astrology. He appealed to his experience of correct and false astrological judgements throughout his writings, but in this case he explained how he had gathered information to conﬁrm his ideas and he provided vivid accounts of his
observations and therapeutic procedures. More explicit than the casebooks,
the cases in ‘Matrix’ reveal the boundary between Forman and his female
patients. This boundary was generally traversed by other women, the grave
matrons and midwives from whom Forman had obtained his information. In
particular, Forman described how a midwife, Mrs Whip, inserted her hand
into Mrs Chackam’s womb, and he also recommended Mrs Whip’s ointment.²¹ These women, like Forman’s male servants, do not appear in the casebooks, with the possible exception of one Mrs Cuer, who might have been a
go-between for Forman and some of his patients.²² On one occasion Forman
noted, ‘I with my owne hands did minister a cataplasme to her lower parts of
¹⁷ ‘Matrix’, .
¹⁹ For the inﬂuences of the moon on the uterus, see Maclean, Renaissance Notion of Woman, .
²⁰ ‘Matrix’, , .
²¹ Ibid. , . See p. for another description of a skilful midwife inserting her hand into the matrix.
²² See Ashm. , fo. v ( May ); , fos. , v, v, v, v ( Mar., Aug., Sept.,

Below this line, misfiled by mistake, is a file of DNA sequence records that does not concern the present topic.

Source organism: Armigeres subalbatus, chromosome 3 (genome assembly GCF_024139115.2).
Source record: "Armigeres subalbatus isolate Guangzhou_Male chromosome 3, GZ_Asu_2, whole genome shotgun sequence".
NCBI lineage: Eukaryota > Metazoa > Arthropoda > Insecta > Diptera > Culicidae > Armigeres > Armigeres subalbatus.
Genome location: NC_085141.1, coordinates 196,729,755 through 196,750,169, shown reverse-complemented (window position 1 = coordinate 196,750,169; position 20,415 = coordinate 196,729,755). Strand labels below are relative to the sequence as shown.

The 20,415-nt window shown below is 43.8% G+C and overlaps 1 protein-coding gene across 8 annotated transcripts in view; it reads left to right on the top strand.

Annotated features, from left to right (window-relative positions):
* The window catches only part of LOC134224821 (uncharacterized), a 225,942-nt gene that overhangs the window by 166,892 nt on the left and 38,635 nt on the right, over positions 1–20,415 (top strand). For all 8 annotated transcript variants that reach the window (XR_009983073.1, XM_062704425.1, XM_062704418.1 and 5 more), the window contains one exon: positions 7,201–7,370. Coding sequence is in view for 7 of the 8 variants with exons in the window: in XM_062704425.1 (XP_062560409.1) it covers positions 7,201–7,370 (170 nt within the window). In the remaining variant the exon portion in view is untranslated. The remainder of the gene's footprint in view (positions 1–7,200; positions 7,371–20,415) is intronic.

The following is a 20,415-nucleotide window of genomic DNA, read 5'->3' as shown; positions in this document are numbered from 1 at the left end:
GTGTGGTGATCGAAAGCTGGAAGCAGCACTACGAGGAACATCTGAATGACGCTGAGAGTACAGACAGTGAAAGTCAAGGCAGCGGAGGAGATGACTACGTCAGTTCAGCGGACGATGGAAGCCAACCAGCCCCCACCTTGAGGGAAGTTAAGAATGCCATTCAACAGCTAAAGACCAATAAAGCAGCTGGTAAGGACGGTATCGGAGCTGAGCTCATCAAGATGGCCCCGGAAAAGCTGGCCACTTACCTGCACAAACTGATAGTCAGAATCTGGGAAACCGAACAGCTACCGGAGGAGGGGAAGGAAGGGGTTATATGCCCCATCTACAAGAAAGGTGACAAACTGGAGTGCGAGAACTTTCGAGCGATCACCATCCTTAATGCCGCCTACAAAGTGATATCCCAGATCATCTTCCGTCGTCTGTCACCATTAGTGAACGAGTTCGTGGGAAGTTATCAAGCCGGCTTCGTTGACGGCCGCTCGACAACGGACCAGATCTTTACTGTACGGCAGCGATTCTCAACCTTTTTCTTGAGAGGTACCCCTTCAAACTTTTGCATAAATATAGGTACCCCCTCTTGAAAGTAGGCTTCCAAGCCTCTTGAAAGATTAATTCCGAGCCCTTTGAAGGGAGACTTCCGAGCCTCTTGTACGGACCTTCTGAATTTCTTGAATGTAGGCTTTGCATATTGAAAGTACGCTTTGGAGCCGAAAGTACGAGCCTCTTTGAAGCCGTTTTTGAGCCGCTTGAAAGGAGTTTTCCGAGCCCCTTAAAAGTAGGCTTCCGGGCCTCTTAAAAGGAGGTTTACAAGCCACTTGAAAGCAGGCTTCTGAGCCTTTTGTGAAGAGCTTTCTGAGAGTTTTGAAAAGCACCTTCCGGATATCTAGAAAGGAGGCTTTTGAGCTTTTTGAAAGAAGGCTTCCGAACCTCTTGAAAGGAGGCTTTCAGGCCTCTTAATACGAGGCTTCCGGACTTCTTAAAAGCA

Oct. ; Feb. ). She and her husband attended Forman’s wedding in July (Ashm. , fo. ). For
Mrs Cuer as a patient, see Ashm. , fo. ( Aug. ); , fo. (May ).
her belly’, but this was probably not the norm.²³ His expertise encompassed
the skill of midwives under the rubric of astrology. Some women trusted
Forman, a man and an astrologer, to recommend therapies conventionally
controlled by women.²⁴
Although Forman diagnosed some of his male patients as suffering from
venereal diseases, he did not display an interest in conditions speciﬁc to men.
He did observe male problems, as illustrated by the following note:
I have knowen divers men that have had great pain in their yard [penis], espesciali when
their yard did stand, as thoughe thei had had a ston in their yarde, & somtims as
thoughe the top of the yard wold burste, & thei could scante make water. And their
water wold burne their yard and smarte wonderfulle, and matter [splatter] with all and
all to matter their shirtes. And in the bottom of the urinall after the urin was setled ther
wold ly a gret deall of thick residence.²⁵
The cause and the treatment were simple: too much heat in the kidneys could
be addressed with a syrup made from cooling herbs. Men’s diseases were more
straightforward than women’s.
Forman’s study of the diseases of women was predicated on an assumption
that women were untrustworthy. However candid a woman might have been
about her sexual activities or lack thereof, he insisted on verifying her words
according to the stars. Occasionally he recorded a narrative in which a patient
described the state of her body, such as the woman who thought she might have
been pregnant and who had intermittent contractions and bleeding.²⁶ Forman
also revealed the balance of physical observation, astrological calculation, and
personal assessment in making judgements when he advised Napier, who had
asked how to know if a woman was a virgin, ‘I answere youe, when the
velme or stringe of her virginity is broken. Yf youe will knowe otherwise then